Final and Binding?

May 20, 2024

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Article 15.5.A.6 of the Collective Bargaining Agreement (CBA) reads, “All decisions of an arbitrator will be final and binding.” Too often, when an arbitration decision is rendered, many union members and officers feel that the USPS selectively chooses which awards to comply with when they lose a grievance. Conversely, when the union loses a grievance, the issue is considered resolved.

Postal Service officials at the highest level have issued instructions to their subordinates, reaffirming the contractual language that “All decisions of an arbitrator will be final and binding.” However, every day throughout the organization, arbitration decisions and grievance settlements, at every level of the grievance procedure, are continually ignored by management. The MVS Division fi led a Complaint to Confirm and Enforce Labor Arbitration Award in the US District Court of Washington, DC on Feb. 14, 2024.

The union seeks an order to enforce the final and binding award issued by Arbitrator Reeves on Aug. 15, 2022, remedying a dispute that has been ongoing for 17 years. This dispute occurred at the Denver Bulk Mail Center (BMC), where a private Postal Service contractor had an accident and failed to follow proper procedures for loading and unloading. The union alleged that the USPS violated the CBA by not providing a safe workplace. Four different arbitration decisions since 2007 have instructed the employer to take certain safety measures to ensure safe conditions in the yard, bringing the parties to the U.S. Circuit Court for compliance.

Prior to the Drop Shipment incentives in the 1990s and 2000s, which gave mailers a deeper discount for bringing their mail (loads) directly to the docks, the spotter drivers at the BMC Network Distribution Center (NDC) were the drivers who moved the mail from the yard to the docks. Many locations had safety issues and violations that led to disputes being fi led and arbitration decisions being issued, mandating safe working conditions in the yard.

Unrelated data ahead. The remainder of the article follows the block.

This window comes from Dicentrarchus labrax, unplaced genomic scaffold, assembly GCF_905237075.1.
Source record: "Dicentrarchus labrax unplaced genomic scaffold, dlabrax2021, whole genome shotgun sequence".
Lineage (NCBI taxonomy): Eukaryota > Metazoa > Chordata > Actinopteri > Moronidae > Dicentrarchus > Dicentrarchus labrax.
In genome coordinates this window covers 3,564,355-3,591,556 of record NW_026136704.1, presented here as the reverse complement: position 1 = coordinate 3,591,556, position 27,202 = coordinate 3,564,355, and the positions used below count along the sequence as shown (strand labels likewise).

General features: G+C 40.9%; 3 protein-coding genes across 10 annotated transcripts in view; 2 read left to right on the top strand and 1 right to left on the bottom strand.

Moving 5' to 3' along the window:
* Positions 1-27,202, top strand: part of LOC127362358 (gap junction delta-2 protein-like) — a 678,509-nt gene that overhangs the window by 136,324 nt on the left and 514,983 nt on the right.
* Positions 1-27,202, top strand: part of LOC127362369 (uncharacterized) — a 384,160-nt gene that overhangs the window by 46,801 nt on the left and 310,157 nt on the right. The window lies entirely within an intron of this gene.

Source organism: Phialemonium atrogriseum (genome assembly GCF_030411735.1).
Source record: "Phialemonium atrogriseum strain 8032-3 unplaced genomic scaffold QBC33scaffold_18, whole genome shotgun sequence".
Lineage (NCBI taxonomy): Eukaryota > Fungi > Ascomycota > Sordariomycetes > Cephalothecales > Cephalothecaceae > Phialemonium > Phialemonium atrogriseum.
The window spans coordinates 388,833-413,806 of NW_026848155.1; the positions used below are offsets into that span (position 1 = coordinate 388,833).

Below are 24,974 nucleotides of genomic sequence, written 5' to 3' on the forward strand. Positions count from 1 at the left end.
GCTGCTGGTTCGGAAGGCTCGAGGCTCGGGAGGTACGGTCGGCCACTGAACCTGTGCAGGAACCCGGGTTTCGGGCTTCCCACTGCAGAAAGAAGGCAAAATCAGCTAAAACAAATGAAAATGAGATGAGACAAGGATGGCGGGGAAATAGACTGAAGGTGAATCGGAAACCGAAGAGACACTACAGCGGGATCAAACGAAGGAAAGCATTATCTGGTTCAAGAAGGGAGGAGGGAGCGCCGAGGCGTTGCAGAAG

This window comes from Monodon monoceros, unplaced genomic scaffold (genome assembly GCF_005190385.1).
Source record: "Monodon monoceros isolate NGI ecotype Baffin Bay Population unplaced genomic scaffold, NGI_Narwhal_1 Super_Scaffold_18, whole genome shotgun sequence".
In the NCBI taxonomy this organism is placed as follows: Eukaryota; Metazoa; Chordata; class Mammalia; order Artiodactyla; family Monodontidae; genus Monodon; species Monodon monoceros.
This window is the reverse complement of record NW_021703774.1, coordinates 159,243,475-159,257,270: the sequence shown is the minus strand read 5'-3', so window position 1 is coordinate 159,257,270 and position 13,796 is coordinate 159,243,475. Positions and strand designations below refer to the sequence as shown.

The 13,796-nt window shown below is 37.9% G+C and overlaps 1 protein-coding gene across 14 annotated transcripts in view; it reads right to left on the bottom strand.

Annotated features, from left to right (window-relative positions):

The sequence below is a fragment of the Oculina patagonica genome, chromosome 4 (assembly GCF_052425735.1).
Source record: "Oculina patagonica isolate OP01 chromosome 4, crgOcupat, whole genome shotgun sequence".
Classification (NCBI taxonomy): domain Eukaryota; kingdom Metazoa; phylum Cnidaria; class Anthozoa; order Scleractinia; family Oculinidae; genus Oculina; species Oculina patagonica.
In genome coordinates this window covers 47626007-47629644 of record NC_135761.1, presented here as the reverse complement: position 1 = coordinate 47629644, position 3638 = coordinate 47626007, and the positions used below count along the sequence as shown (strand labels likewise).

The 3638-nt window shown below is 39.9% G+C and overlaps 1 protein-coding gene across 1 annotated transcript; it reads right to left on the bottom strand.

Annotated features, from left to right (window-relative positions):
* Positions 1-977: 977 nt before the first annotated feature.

In the award, Arbitrator Reeves noted that “As USPS representatives John Potter (1998) and Patrick Donohoe (2002) emphasized, ‘Compliance is not an option but a requirement.’” Donohoe specifically stated, “No manager or supervisor has the authority to ignore or override an arbitrator’s award or a signed grievance settlement.” (Reeves Award Ex A, at 13.) Over 25 years after these instructions from Postmaster Generals, management continues to selectively pick and choose what they want to comply with.

Next Generation Delivery Vehicle Training Curriculum

We have reported multiple updates in previous articles regarding the new vehicles coming to a Vehicle Maintenance Facility (VMF) near you. We recently attended a meeting with USPS Fleet Management and National Career Employee Development (NCED) Trainers/instructors to review training plans and provide feedback to Oshkosh, the manufacturer of the Next Generation Delivery Vehicle (NGDV). During the review, we identified some discrepancies in the training material; however, those discrepancies were corrected by the manufacturer. Overall, the training material seems adequate. During the discussions with the manufacturer, essential tools and equipment were also discussed, with the Postal Service agreeing to purchase the equipment required to maintain this new fleet. The Postal Service has also created four new instructor positions for fleet training, all of which will be new to the process. The availability and quality of training remain major issues for the union. The initial deployment of the NGDV is rapidly approaching, and the training of our VMF staff will be in sequence with the deployment of those vehicles; however, the vehicles will not appear everywhere at once. While we were at NCED doing these reviews, we were able to see firsthand the new VMF training facility. Although the facility is not fully furnished yet, the VMF once again has a home for all vehicle training. This new facility should provide a positive learning environment. ■

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